FOSS Week in Review
Also, eight new distro releases, CoreOS raises another $28 million, Mint drops codecs and the women of open source.
The most reported FOSS story this week was the beginning of the court fight instigated by Oracle against Google over Android’s Java implementation. Most interesting as the proceedings get going are the once familiar names that are now back in the news.
So far, we’ve heard from Jonathan Schwartz, pretty much a good guy who you might remember replaced Scott McNealy as CEO at Sun Microsystems in April 2006 and was on hand to pass the keys of the kingdom on to Oracle in 2010 after the company was brought down by the so-called Great Recession.
We also got a glimpse of Andy Rubin, founder of Android, Inc. which was, of course, eventually acquired by Google. Fashion conscious penguinistas might be interested to know that he’s grown a beard and a Fu Manchu-style mustache since leaving Google in 2014.
Excellent play-by-play of the courtroom battle by Joe Mullin is being offered on Ars Technica.
Now on to other top FOSS stories gathered from the FOSS Force News Wire this week…
The Italian military is saving $43 million by migrating to LibreOffice. It’s finally beginning to seem as if the entire world is beginning to understand that in most cases proprietary software is a waste of money. We can now add the Italian military to our list of those who’ve wised up. We learned in September that the military was planing on dropping its use of MS Office entirely in favor of LibreOffice. On Wednesday, we learned that the migration is underway, with 5,000 workstations already running FOSS’ flagship office suite.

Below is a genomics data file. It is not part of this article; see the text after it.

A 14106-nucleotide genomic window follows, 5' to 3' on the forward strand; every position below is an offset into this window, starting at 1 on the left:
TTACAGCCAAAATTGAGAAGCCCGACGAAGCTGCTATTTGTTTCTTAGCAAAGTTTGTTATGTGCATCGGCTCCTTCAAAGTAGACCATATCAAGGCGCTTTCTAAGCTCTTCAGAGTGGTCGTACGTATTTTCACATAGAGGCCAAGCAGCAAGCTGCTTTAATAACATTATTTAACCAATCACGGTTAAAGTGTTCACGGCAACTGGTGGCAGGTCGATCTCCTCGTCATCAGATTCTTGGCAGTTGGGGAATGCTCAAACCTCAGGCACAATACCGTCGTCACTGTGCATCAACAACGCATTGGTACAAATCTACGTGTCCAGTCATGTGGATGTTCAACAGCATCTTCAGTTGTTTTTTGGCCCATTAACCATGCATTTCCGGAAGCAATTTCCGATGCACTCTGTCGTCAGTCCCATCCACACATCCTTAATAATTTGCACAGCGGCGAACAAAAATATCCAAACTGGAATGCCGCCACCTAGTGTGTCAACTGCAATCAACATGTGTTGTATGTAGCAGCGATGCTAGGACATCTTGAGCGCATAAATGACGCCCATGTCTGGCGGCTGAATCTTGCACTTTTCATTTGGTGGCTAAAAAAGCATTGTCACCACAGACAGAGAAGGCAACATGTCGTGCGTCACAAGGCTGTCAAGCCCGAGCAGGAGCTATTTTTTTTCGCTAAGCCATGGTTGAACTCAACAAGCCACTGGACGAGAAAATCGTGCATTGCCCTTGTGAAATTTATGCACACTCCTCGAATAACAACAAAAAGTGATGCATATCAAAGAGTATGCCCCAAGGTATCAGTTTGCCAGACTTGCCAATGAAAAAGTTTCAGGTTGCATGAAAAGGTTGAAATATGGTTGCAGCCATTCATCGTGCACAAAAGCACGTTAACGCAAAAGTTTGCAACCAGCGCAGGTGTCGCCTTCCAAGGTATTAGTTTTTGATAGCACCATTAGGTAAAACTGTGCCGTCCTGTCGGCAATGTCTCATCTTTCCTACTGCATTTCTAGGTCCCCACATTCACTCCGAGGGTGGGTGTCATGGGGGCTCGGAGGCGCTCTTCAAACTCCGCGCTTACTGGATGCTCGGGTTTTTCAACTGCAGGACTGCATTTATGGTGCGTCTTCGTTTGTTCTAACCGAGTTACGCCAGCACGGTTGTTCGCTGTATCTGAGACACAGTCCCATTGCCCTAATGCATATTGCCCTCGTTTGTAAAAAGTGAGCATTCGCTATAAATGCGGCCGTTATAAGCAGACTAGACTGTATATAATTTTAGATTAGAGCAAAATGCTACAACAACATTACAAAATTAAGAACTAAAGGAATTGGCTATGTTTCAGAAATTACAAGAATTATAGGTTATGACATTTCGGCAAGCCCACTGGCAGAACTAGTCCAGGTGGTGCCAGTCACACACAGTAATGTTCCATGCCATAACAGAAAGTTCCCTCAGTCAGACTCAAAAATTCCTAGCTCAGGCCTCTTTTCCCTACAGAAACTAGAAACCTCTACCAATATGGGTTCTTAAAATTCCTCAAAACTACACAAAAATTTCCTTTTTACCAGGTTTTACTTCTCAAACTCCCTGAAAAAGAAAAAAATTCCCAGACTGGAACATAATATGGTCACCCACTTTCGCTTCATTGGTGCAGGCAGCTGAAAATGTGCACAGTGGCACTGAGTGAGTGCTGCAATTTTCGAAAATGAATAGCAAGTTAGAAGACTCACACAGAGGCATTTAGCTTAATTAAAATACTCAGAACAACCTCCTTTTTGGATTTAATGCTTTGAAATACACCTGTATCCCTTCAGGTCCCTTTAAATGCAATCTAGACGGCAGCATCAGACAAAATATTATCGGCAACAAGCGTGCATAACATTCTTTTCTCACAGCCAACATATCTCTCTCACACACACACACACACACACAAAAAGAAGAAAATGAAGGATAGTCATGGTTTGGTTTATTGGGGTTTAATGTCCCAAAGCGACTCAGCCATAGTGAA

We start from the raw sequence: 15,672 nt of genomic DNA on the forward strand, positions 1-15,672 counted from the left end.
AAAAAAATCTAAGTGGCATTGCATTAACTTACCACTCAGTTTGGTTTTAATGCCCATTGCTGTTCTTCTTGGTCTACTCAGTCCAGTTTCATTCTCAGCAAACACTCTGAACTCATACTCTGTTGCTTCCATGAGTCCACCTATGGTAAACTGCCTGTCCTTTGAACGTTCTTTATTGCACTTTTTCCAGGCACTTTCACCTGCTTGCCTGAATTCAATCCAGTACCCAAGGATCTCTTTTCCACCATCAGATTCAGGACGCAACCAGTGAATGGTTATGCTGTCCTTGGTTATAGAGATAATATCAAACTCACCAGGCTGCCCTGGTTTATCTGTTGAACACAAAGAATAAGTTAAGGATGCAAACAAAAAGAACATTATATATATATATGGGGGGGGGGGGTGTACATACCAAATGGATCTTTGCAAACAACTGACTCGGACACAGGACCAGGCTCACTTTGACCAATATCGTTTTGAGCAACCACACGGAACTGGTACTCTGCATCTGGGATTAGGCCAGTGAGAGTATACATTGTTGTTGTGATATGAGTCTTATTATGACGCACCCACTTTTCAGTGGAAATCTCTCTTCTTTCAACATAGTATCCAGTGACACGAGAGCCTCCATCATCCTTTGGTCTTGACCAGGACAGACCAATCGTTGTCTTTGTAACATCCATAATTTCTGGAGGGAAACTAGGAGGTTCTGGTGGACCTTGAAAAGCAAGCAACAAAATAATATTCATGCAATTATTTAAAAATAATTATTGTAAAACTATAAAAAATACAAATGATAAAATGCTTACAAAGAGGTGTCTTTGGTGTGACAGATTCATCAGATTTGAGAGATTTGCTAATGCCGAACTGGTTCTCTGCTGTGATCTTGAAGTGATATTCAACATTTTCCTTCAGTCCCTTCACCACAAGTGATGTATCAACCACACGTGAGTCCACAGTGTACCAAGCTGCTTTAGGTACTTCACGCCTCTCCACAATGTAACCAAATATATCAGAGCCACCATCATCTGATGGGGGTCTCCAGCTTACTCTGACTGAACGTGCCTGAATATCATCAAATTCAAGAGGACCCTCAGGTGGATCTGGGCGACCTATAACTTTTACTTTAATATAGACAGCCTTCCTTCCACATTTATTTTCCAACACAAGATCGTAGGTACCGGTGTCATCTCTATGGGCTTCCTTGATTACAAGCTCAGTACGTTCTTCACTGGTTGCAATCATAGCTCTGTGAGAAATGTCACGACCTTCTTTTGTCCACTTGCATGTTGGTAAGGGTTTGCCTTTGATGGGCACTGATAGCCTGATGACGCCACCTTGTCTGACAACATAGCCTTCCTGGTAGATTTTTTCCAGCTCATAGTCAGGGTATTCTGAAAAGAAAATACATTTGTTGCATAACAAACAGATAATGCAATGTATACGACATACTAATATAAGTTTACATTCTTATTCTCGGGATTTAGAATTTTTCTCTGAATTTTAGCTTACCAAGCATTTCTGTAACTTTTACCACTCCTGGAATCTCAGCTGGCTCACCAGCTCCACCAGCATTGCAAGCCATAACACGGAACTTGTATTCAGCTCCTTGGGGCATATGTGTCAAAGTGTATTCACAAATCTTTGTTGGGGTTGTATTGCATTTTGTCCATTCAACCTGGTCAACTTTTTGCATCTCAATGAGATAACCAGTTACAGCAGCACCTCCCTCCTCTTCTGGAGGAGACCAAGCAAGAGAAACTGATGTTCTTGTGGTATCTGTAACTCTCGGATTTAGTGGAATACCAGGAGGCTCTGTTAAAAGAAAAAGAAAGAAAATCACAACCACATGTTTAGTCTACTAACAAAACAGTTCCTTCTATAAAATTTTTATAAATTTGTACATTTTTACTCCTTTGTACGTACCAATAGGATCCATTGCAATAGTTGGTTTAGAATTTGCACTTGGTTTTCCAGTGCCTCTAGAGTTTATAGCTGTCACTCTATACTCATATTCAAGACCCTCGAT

“Taking into account the deadlines set by our current Microsoft Office licenses, we will have 75,000 (70 percent) LibreOffice users by 2017, and an additional 25,000 by 2020,” said General Camillo Sileo with the Italian military.
Migration should go smoothly. The military has taken the step of working with LibreItalia to teach staff how to use LibreOffice.
HBO abuses DMCA. It appears that HBO is getting serious about not giving anyone any excuse to not watch its uber popular TV show “Game of Thrones.” So much so that it’s issuing DMCA takedown notices against those who dare publish spoilers about the show.
This would include Spanish language YouTube user Frikidoctor, who posts “Game of Thrones” reviews that contain predictions, called “uncannily accurate,” about where the show is going. On Saturday, he posted a video in English to YouTube explaining his thoughts after Google caved in to DMCA pressure from the cable channel and took down a review he posted within two hours after it went up.
There’s nothing new here. TorrentFreak points out in its article on the incident that in April “close to 100,000 people voiced their concerns about potential abuse of copyright takedowns.”
Quote of the week: At the Oracle versus Google trial on Friday, cross-examining Oracle attorney Peter Bicks expressed disbelief at Jonathan Schwartz’s claim that he was unaware of being mentioned in a couple of articles that were keyed to a Google Alert.